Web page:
I found this thread earlier today when I was looking for something else I had read, and found Amyloo's post so helpful that I printed it out, then added Heather's # 7 and Quix's addendum. I am seeing a new neurologist soon, and since the last one was a big bomb, I can use all these suggestions. I was filling out my paperwork (have you ever had depression/anxiety? Mental illness? Head injury? Use street drugs, alcohol, smoke? Argggh! Excuse me ) when I took a break to go online and visit you all.
I think this is really helpful and I'm glad you will work it in to the health pages, because after my one neuro and reading all the bad stories, I know it is needed!
I'll work on my timeline while on vacation.
My best friend knows a young lady (18) with some pretty severe issues who is going to a neurologist soon, and was worried about him/her writing her off because a previous doctor mentioning the somatic thing. If no one minds, I will give her a copy of this great info.
This post has helped me so much; I was able to get more testing done and a few more answers with this information, and knew when to move on to the next neuro after a moderate amount of venting (here).
Now I'm seeing a MS specialist, and this information is helping me to hang on and get referrals to specialists that can help figure out my puzzle. My specialist doesn't seem to be into solving my puzzle (health-wise), but does listen to my questions and has agreed to send me for 3T MRIs in the spring.
My neuro-ophthalmologist told me that he was my "neuro #4", and he really seems interested in helping figure out what's up with me. I had to be proactive to get in to see him; my MS specialist said she'd refer me to neuro-ophthalmology, but when I called for an appt., I had been referred to general ophthalmology. I called neuro-ophthalmology, explained the "mistake", and was scheduled for my 4 hour appt. in no time at all.
I'll have to check out the Health Pages (it's been a while since i have) and see what this got condensed into.
Hugs to all the wonderful people who contributed to this great, informative, and inciteful post.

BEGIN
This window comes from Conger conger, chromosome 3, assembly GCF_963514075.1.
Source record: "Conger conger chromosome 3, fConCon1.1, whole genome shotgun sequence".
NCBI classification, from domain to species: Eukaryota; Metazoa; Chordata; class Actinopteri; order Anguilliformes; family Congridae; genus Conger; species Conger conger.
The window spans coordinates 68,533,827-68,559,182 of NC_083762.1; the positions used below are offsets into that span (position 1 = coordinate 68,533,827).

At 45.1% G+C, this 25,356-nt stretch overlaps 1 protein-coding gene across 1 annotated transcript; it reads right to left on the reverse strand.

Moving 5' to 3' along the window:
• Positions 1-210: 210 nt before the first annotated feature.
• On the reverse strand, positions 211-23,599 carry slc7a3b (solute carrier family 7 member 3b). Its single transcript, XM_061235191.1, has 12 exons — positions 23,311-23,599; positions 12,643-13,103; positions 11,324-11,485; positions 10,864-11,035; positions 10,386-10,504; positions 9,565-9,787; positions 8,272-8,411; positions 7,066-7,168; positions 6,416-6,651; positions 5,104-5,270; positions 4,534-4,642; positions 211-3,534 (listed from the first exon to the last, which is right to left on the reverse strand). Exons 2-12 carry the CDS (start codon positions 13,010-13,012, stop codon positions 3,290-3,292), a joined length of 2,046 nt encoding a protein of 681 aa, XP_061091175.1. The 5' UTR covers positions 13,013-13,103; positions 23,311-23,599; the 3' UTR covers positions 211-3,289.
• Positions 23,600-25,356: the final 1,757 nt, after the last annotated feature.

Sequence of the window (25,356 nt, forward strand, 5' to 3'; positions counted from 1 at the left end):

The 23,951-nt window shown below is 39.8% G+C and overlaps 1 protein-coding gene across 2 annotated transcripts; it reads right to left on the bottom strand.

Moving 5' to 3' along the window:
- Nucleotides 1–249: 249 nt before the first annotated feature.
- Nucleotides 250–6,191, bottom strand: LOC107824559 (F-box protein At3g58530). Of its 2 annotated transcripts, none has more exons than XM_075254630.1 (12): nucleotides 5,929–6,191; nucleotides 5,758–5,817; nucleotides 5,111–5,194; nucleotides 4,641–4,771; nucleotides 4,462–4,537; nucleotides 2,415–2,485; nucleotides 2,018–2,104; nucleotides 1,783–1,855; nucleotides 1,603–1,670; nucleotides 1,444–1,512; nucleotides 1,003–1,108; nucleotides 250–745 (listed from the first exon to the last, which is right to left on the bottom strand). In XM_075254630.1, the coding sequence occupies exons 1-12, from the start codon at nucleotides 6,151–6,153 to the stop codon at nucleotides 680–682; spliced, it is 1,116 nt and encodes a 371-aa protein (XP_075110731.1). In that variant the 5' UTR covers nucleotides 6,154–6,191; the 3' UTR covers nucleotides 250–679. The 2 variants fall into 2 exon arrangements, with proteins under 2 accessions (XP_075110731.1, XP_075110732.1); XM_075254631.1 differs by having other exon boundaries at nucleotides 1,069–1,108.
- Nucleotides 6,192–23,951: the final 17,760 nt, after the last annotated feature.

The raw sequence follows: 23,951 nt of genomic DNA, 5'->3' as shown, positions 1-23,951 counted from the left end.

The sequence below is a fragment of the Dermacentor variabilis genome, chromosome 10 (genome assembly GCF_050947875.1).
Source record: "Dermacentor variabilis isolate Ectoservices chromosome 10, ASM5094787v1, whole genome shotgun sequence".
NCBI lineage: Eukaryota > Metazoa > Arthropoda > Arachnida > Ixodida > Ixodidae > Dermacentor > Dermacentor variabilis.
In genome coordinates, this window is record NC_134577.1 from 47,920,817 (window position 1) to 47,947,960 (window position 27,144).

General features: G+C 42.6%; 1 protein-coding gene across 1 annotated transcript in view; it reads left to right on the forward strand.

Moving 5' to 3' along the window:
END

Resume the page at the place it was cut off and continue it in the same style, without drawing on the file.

I have had a very different and I think weird experience with my dx. I have Systemic Sclerosis, so my neurological symptoms kept being blamed on my other disease. I even had brain MRIs that showed white matter lesions, but still I was told - it may be nothing - we'll watch them. The 2nd one showed more lesions and the 3rd one even more, so I had a LP. The CSF was positive for both protein and the "oli bands". I saw a neuro who said I had MS and I never saw it coming. She didn't want to know my symptoms - although I'd been telling my regular dr about symptoms for quite a while - they just weren't attributed to anything other than my SSc. I kept saying I needed to see a neuro, but I guess he wasn't listening to me as well as I thought. The problem now is, because I have so many other diseases, I am only going to see the neuro every 6 months. I'm starting on Copaxone and I don't even get to talk to a dr about my symptoms or even the disease itself. This diagnosis came as a shock out of left field! The comments about the neuro though - I could totally relate it to dealing with Rheumatologists! I think most specialists can be difficult to work with. I had a rheumy talk to his tape recorder instead of me one time. It was a very distressing and disrespectful visit.
I take nortriptyline i dont think that i can miss a dose it's 20mg but i do want to be in a flare or psuedo flare for my appointment what should i do my appointment is in the am
can i take my med even earlier than i normally do
I think "bump" means we're posting simply to work the MedHelp system and get this thread featured as one of the most popular and current?
It's an interesting exercise in anthropology to join this fine group, try to figure out the netiquette, and hope that I'm not offending or driving anyone crazy with my faux pas. You've already become a very important sounding board for me; my husband and friends are being accommodating but I can tell they don't quite believe me and/or are sick of the topic.
"bump" is just our shorthand to let everyone know we feel this topic is significant enough to be moved to the top of page one.
If you look at the ordering of threads, the one with the most current post is at the top of the list, with the exception of the posts that have those blue thumbtacks. The thumbtacks keep them stuck in their position at the very top of the page.
By writing "bump" it does make it the most current.